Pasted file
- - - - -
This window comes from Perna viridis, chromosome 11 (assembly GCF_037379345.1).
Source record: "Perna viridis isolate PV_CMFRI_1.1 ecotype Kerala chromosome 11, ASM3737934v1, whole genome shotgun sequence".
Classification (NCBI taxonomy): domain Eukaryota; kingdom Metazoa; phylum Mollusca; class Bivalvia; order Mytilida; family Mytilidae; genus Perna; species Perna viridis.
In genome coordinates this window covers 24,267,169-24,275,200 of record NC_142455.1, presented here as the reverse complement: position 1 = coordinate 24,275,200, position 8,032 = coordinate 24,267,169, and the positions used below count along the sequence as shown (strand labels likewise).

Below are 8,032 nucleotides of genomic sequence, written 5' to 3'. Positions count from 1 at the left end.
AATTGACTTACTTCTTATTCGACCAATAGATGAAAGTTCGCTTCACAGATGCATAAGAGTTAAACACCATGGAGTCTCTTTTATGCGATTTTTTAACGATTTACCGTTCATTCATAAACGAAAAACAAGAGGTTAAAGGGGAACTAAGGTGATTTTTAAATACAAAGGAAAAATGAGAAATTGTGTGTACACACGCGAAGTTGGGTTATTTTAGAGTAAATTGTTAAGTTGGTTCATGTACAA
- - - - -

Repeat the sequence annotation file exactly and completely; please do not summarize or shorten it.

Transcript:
This window comes from Perna viridis, chromosome 11 (assembly GCF_037379345.1).
Source record: "Perna viridis isolate PV_CMFRI_1.1 ecotype Kerala chromosome 11, ASM3737934v1, whole genome shotgun sequence".
Classification (NCBI taxonomy): domain Eukaryota; kingdom Metazoa; phylum Mollusca; class Bivalvia; order Mytilida; family Mytilidae; genus Perna; species Perna viridis.
In genome coordinates this window covers 24,267,169-24,275,200 of record NC_142455.1, presented here as the reverse complement: position 1 = coordinate 24,275,200, position 8,032 = coordinate 24,267,169, and the positions used below count along the sequence as shown (strand labels likewise).

Below are 8,032 nucleotides of genomic sequence, written 5' to 3'. Positions count from 1 at the left end.
AATTGACTTACTTCTTATTCGACCAATAGATGAAAGTTCGCTTCACAGATGCATAAGAGTTAAACACCATGGAGTCTCTTTTATGCGATTTTTTAACGATTTACCGTTCATTCATAAACGAAAAACAAGAGGTTAAAGGGGAACTAAGGTGATTTTTAAATACAAAGGAAAAATGAGAAATTGTGTGTACACACGCGAAGTTGGGTTATTTTAGAGTAAATTGTTAAGTTGGTTCATGTACAA